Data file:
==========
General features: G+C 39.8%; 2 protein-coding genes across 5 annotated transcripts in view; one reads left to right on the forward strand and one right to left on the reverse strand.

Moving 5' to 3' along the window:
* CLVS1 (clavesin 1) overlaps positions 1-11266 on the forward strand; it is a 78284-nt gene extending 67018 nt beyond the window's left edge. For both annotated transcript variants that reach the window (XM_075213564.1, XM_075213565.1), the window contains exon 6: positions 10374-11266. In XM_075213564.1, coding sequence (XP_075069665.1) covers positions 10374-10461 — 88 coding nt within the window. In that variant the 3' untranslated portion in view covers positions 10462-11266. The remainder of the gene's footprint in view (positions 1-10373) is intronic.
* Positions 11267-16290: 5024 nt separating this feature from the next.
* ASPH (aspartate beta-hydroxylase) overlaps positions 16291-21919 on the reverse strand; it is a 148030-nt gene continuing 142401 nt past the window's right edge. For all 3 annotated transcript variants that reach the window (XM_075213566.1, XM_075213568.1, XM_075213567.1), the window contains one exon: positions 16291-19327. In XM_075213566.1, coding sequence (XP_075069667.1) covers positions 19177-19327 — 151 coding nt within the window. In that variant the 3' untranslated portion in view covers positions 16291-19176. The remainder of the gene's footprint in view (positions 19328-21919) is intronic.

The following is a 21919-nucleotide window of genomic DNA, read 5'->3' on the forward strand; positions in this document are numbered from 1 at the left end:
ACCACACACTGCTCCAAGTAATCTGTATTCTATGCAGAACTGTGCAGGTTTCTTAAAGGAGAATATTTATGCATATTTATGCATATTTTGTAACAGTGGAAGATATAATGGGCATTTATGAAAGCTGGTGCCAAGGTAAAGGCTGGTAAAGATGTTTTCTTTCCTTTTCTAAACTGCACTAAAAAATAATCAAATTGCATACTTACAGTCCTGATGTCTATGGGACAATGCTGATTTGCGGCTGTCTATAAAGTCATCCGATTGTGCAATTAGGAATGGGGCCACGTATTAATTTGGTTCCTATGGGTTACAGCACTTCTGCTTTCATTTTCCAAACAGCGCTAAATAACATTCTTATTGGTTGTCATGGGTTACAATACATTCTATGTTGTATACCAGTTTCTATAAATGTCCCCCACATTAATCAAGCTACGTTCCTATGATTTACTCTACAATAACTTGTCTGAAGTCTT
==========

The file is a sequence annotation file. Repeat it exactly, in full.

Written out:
General features: G+C 39.8%; 2 protein-coding genes across 5 annotated transcripts in view; one reads left to right on the forward strand and one right to left on the reverse strand.

Moving 5' to 3' along the window:
* CLVS1 (clavesin 1) overlaps positions 1-11266 on the forward strand; it is a 78284-nt gene extending 67018 nt beyond the window's left edge. For both annotated transcript variants that reach the window (XM_075213564.1, XM_075213565.1), the window contains exon 6: positions 10374-11266. In XM_075213564.1, coding sequence (XP_075069665.1) covers positions 10374-10461 — 88 coding nt within the window. In that variant the 3' untranslated portion in view covers positions 10462-11266. The remainder of the gene's footprint in view (positions 1-10373) is intronic.
* Positions 11267-16290: 5024 nt separating this feature from the next.
* ASPH (aspartate beta-hydroxylase) overlaps positions 16291-21919 on the reverse strand; it is a 148030-nt gene continuing 142401 nt past the window's right edge. For all 3 annotated transcript variants that reach the window (XM_075213566.1, XM_075213568.1, XM_075213567.1), the window contains one exon: positions 16291-19327. In XM_075213566.1, coding sequence (XP_075069667.1) covers positions 19177-19327 — 151 coding nt within the window. In that variant the 3' untranslated portion in view covers positions 16291-19176. The remainder of the gene's footprint in view (positions 19328-21919) is intronic.

The following is a 21919-nucleotide window of genomic DNA, read 5'->3' on the forward strand; positions in this document are numbered from 1 at the left end:
ACCACACACTGCTCCAAGTAATCTGTATTCTATGCAGAACTGTGCAGGTTTCTTAAAGGAGAATATTTATGCATATTTATGCATATTTTGTAACAGTGGAAGATATAATGGGCATTTATGAAAGCTGGTGCCAAGGTAAAGGCTGGTAAAGATGTTTTCTTTCCTTTTCTAAACTGCACTAAAAAATAATCAAATTGCATACTTACAGTCCTGATGTCTATGGGACAATGCTGATTTGCGGCTGTCTATAAAGTCATCCGATTGTGCAATTAGGAATGGGGCCACGTATTAATTTGGTTCCTATGGGTTACAGCACTTCTGCTTTCATTTTCCAAACAGCGCTAAATAACATTCTTATTGGTTGTCATGGGTTACAATACATTCTATGTTGTATACCAGTTTCTATAAATGTCCCCCACATTAATCAAGCTACGTTCCTATGATTTACTCTACAATAACTTGTCTGAAGTCTT